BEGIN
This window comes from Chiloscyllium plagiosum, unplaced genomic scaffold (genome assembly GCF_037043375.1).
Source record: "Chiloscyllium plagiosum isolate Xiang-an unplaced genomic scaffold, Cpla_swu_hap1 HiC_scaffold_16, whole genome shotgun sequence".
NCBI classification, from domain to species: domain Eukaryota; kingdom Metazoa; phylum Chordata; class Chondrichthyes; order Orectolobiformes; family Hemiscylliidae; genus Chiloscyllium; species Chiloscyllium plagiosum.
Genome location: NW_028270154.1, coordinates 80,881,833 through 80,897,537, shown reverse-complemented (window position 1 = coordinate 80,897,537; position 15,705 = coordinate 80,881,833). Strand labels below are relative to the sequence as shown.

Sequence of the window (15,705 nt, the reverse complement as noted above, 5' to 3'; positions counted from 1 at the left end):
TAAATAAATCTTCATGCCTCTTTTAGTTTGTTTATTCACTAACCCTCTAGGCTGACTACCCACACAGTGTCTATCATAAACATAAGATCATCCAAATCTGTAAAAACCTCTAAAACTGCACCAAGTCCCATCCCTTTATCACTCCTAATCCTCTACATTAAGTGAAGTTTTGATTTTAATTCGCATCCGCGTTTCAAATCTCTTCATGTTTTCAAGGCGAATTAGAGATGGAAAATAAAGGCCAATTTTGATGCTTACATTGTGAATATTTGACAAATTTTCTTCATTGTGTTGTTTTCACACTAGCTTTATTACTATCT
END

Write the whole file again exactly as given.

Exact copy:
This window comes from Chiloscyllium plagiosum, unplaced genomic scaffold (genome assembly GCF_037043375.1).
Source record: "Chiloscyllium plagiosum isolate Xiang-an unplaced genomic scaffold, Cpla_swu_hap1 HiC_scaffold_16, whole genome shotgun sequence".
NCBI classification, from domain to species: domain Eukaryota; kingdom Metazoa; phylum Chordata; class Chondrichthyes; order Orectolobiformes; family Hemiscylliidae; genus Chiloscyllium; species Chiloscyllium plagiosum.
Genome location: NW_028270154.1, coordinates 80,881,833 through 80,897,537, shown reverse-complemented (window position 1 = coordinate 80,897,537; position 15,705 = coordinate 80,881,833). Strand labels below are relative to the sequence as shown.

Sequence of the window (15,705 nt, the reverse complement as noted above, 5' to 3'; positions counted from 1 at the left end):
TAAATAAATCTTCATGCCTCTTTTAGTTTGTTTATTCACTAACCCTCTAGGCTGACTACCCACACAGTGTCTATCATAAACATAAGATCATCCAAATCTGTAAAAACCTCTAAAACTGCACCAAGTCCCATCCCTTTATCACTCCTAATCCTCTACATTAAGTGAAGTTTTGATTTTAATTCGCATCCGCGTTTCAAATCTCTTCATGTTTTCAAGGCGAATTAGAGATGGAAAATAAAGGCCAATTTTGATGCTTACATTGTGAATATTTGACAAATTTTCTTCATTGTGTTGTTTTCACACTAGCTTTATTACTATCT